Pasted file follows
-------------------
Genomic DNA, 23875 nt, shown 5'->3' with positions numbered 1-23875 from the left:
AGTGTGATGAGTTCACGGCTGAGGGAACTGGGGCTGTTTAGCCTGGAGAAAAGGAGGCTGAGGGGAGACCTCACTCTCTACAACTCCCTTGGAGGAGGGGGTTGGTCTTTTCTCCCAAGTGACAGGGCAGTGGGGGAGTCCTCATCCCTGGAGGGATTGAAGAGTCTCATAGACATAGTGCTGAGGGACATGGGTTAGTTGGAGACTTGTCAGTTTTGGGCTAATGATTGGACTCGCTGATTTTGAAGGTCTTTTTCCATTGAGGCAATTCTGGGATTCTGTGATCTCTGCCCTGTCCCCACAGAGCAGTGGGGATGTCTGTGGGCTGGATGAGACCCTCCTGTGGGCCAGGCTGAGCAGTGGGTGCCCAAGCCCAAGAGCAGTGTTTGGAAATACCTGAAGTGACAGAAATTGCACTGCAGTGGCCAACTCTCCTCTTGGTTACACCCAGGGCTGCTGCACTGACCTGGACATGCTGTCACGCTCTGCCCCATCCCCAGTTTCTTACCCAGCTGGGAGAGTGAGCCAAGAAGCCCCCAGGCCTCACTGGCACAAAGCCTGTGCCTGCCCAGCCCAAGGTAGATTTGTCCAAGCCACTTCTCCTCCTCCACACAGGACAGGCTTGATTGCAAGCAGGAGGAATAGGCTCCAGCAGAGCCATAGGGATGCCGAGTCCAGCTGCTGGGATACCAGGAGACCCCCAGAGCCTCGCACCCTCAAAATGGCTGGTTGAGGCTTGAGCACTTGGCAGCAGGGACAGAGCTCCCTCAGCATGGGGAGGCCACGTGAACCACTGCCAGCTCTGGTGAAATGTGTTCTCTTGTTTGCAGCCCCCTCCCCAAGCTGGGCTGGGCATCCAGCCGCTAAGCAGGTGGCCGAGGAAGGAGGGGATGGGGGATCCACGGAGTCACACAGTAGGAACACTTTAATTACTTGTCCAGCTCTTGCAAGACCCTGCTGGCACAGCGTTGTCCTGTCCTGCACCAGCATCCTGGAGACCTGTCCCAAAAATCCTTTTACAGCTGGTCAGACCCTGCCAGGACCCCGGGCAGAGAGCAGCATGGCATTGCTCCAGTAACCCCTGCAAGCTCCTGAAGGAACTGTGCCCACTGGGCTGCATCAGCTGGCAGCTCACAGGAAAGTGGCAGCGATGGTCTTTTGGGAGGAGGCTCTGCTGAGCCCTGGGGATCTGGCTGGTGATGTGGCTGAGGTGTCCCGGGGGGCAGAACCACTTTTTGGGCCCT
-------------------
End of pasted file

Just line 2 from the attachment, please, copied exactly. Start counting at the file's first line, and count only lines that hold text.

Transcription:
AGTGTGATGAGTTCACGGCTGAGGGAACTGGGGCTGTTTAGCCTGGAGAAAAGGAGGCTGAGGGGAGACCTCACTCTCTACAACTCCCTTGGAGGAGGGGGTTGGTCTTTTCTCCCAAGTGACAGGGCAGTGGGGGAGTCCTCATCCCTGGAGGGATTGAAGAGTCTCATAGACATAGTGCTGAGGGACATGGGTTAGTTGGAGACTTGTCAGTTTTGGGCTAATGATTGGACTCGCTGATTTTGAAGGTCTTTTTCCATTGAGGCAATTCTGGGATTCTGTGATCTCTGCCCTGTCCCCACAGAGCAGTGGGGATGTCTGTGGGCTGGATGAGACCCTCCTGTGGGCCAGGCTGAGCAGTGGGTGCCCAAGCCCAAGAGCAGTGTTTGGAAATACCTGAAGTGACAGAAATTGCACTGCAGTGGCCAACTCTCCTCTTGGTTACACCCAGGGCTGCTGCACTGACCTGGACATGCTGTCACGCTCTGCCCCATCCCCAGTTTCTTACCCAGCTGGGAGAGTGAGCCAAGAAGCCCCCAGGCCTCACTGGCACAAAGCCTGTGCCTGCCCAGCCCAAGGTAGATTTGTCCAAGCCACTTCTCCTCCTCCACACAGGACAGGCTTGATTGCAAGCAGGAGGAATAGGCTCCAGCAGAGCCATAGGGATGCCGAGTCCAGCTGCTGGGATACCAGGAGACCCCCAGAGCCTCGCACCCTCAAAATGGCTGGTTGAGGCTTGAGCACTTGGCAGCAGGGACAGAGCTCCCTCAGCATGGGGAGGCCACGTGAACCACTGCCAGCTCTGGTGAAATGTGTTCTCTTGTTTGCAGCCCCCTCCCCAAGCTGGGCTGGGCATCCAGCCGCTAAGCAGGTGGCCGAGGAAGGAGGGGATGGGGGATCCACGGAGTCACACAGTAGGAACACTTTAATTACTTGTCCAGCTCTTGCAAGACCCTGCTGGCACAGCGTTGTCCTGTCCTGCACCAGCATCCTGGAGACCTGTCCCAAAAATCCTTTTACAGCTGGTCAGACCCTGCCAGGACCCCGGGCAGAGAGCAGCATGGCATTGCTCCAGTAACCCCTGCAAGCTCCTGAAGGAACTGTGCCCACTGGGCTGCATCAGCTGGCAGCTCACAGGAAAGTGGCAGCGATGGTCTTTTGGGAGGAGGCTCTGCTGAGCCCTGGGGATCTGGCTGGTGATGTGGCTGAGGTGTCCCGGGGGGCAGAACCACTTTTTGGGCCCT